I finally just finished a book that my mentor teacher gave me while I was student teaching. It took me about a year to finish it. It was a deeply philosophical and psychological novel that I enjoyed. Even though I enjoyed it, I avoided it for a while simply because it reminded me of teaching.
To make a long story short, the main character was a part of a psychological experiment gone wrong and his consciousness was going to shut off and he was going to die. But, he is told by the man who started this experiment, that he will live on in his subconscious.
And it sort of ends… open ended. You wonder if he even died. You wonder more about his lives, which seem to have ended so suddenly. And in a lot of ways, I suppose this is like real life. When things end, either seasons, or actual lives, they end with no red flags or “this is it” moments. Nothing is ever really concluded. So, I suppose it is one of the more realistic books I’ve ever read, even if it talks about mythical creatures and skulls that hold memories. (You had to be there…)
And since I got this book during student teaching, it is hard to not think about teaching as something that ended so abruptly. I still struggle to define what I hated so much about it. I was anxious, yet more energized than ever. The students infuriated me, but I would have taken a bullet for any of them. I called them my kids, even though they made me lose hope in humanity daily. My fellow teachers and principal encouraged me, but I also hid from them how much I struggled just to smile that entire year.
Teaching was like dying. It just ended and there were so many things left to do and there wasn’t going to be answers.
And that’s how this man’s life was. That’s what all of our lives are like.
And I think one could be really sad about this fact, that closure is a gift rarely given to us by life. But, at the same time, never having a day promised to you gives it a sense of urgency and worth.
For example, if you got to ride in a private jet for a day, you’d probably be ecstatic. But, if you owned a private jet, it could one day become common place to you and it’d just sit in a hanger untouched.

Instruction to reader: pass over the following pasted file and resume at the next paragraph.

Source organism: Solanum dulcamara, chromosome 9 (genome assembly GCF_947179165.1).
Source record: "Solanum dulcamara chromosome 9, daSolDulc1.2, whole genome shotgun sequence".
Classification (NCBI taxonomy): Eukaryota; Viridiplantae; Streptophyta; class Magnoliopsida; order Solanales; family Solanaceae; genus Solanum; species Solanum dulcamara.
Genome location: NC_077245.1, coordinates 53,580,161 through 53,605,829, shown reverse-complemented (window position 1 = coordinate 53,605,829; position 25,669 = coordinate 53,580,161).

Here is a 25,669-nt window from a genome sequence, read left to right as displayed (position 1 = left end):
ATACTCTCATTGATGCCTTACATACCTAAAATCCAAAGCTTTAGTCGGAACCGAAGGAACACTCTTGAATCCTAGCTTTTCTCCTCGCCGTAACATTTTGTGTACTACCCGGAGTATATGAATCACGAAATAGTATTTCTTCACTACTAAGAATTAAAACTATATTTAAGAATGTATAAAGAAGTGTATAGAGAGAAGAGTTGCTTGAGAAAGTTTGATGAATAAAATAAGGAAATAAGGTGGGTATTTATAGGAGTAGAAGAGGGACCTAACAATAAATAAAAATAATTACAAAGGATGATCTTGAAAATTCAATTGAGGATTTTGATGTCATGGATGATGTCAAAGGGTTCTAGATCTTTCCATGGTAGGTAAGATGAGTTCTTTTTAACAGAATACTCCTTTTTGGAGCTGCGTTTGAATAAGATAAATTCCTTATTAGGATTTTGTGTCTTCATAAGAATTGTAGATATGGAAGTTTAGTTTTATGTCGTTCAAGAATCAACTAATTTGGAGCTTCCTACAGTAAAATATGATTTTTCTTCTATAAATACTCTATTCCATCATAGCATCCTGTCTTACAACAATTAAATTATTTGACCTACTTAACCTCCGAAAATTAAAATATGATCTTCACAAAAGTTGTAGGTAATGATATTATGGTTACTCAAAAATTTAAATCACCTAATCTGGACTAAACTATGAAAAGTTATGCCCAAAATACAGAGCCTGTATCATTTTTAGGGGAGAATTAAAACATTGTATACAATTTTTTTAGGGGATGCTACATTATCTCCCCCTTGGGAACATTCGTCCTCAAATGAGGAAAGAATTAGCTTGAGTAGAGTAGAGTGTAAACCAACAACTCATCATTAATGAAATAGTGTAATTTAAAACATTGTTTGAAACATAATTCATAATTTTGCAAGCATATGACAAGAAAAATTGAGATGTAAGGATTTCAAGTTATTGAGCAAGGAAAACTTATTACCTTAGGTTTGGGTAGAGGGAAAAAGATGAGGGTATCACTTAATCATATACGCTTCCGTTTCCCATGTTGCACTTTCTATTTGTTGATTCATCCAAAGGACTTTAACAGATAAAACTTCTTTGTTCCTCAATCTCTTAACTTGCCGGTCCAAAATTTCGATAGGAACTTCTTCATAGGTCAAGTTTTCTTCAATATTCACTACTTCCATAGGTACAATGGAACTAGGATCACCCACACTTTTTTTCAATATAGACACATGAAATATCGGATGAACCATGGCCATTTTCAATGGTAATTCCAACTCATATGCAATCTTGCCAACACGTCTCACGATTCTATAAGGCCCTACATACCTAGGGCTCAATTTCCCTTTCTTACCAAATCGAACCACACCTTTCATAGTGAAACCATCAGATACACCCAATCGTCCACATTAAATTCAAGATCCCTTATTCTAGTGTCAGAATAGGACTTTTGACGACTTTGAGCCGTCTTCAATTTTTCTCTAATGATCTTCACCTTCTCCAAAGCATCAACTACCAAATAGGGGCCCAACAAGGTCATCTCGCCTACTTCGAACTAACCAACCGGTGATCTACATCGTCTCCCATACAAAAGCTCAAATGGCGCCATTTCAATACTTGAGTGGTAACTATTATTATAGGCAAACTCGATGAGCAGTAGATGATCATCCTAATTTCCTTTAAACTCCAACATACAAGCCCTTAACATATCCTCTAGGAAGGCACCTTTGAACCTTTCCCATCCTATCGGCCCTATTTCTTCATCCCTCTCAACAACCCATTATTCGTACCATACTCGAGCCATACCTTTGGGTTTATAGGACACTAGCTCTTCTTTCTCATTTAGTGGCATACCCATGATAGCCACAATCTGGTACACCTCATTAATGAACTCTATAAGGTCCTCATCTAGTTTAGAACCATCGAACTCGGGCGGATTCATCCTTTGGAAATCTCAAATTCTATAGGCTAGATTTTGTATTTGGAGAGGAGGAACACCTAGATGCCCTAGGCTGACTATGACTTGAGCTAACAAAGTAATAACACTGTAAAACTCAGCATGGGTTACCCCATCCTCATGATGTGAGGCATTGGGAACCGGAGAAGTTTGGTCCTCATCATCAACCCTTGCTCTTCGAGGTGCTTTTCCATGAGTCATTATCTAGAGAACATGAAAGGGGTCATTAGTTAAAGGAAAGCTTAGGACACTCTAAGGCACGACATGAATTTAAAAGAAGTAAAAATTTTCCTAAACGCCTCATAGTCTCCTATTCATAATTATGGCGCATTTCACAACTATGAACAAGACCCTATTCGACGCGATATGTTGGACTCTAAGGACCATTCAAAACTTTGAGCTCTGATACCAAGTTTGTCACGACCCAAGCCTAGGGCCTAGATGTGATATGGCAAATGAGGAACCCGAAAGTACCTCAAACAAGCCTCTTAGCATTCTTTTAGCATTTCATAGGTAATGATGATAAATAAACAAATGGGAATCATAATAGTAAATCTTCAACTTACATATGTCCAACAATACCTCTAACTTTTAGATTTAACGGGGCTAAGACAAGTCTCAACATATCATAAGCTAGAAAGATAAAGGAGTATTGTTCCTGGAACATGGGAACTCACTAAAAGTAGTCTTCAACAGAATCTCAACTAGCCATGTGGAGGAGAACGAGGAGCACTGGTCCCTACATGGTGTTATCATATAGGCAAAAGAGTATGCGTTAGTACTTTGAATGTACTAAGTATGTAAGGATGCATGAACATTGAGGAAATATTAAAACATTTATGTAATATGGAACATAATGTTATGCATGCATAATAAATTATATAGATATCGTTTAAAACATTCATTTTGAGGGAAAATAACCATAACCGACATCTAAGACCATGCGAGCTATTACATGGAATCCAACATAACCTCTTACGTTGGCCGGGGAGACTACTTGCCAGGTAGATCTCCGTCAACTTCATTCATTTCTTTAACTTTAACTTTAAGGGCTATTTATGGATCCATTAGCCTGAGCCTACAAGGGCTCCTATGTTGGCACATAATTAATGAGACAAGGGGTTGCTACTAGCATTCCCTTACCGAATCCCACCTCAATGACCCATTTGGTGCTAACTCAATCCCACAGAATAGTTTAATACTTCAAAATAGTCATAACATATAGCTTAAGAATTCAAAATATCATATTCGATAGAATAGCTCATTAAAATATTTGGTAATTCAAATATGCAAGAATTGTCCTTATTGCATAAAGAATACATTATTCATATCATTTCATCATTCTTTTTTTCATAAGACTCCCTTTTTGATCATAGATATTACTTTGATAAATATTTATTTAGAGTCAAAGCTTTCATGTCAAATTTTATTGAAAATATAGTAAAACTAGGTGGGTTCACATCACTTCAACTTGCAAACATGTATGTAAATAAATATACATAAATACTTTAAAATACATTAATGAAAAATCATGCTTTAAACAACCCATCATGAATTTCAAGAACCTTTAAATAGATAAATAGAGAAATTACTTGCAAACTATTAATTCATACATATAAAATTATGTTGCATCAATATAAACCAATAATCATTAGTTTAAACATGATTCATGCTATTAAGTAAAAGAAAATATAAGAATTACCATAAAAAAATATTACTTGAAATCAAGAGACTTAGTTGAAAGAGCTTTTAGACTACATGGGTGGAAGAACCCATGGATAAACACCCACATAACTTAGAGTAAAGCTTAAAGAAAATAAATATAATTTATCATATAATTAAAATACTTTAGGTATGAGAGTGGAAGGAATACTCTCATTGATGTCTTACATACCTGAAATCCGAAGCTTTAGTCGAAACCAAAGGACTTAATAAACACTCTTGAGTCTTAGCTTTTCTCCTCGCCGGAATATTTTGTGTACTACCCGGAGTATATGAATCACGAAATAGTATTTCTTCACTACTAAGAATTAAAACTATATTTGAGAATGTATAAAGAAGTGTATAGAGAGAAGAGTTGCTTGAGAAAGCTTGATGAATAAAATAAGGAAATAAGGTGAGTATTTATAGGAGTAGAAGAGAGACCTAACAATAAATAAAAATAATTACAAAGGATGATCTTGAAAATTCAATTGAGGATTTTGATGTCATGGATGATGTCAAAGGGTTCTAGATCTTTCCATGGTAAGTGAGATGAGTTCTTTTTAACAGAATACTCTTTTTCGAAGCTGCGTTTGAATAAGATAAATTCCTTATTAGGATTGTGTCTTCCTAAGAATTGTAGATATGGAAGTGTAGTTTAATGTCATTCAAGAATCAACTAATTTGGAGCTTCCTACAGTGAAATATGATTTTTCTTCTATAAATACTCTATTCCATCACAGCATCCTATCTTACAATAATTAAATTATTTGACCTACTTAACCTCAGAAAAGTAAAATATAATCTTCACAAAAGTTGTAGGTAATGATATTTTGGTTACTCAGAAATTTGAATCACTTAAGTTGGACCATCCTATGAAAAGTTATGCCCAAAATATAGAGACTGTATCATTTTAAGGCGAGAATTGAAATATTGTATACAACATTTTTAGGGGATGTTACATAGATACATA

The fact that closure is almost never given—although a great source of sorrow– can also be a great source of value.
It’s like when you go to give away your old toys from childhood.
You haven’t played with them in a decade or more, but they all of a sudden become precious to you because that moment may be the last time you hold your favorite train or doll.
I once told a friend that what made humans so incredibly valuable is their infinite nature intertwined with their mortality. People are worth pouring into because they last—their souls go on forever. But, the time with them in the physical is short-lived and therefore, precious. I think that’s why people’s last words always seem to include wishing they had spent more time with certain people. People are invaluable in this way.
And the teacher inside me, like that man, died. And I still mourn for her. She didn’t make it and that really…. It just really sucks.
I mean, I don’t even know what else to say about it.
But, just like it says in the Lion King, we’ve got this Circle of Life thing going on and a new part of me has emerged and has a chance to live.
And I like her a lot more than the old me.
She has no idea what she is doing, but she knows who she is and that’s a lot better than knowing what you are doing and not knowing who you are.
I didn’t really get to say goodbye to my teacher self before she died.
But, she taught me something invaluable and in a lot of ways made me who I am now.
So, so-called “closure” and death and all that is always going to suck.
But, there is always something new coming up ahead.
The end of one thing isn’t the end of all things.
And some things, like you and me, only end in one way.
But, we live on through our thoughts, don’t we?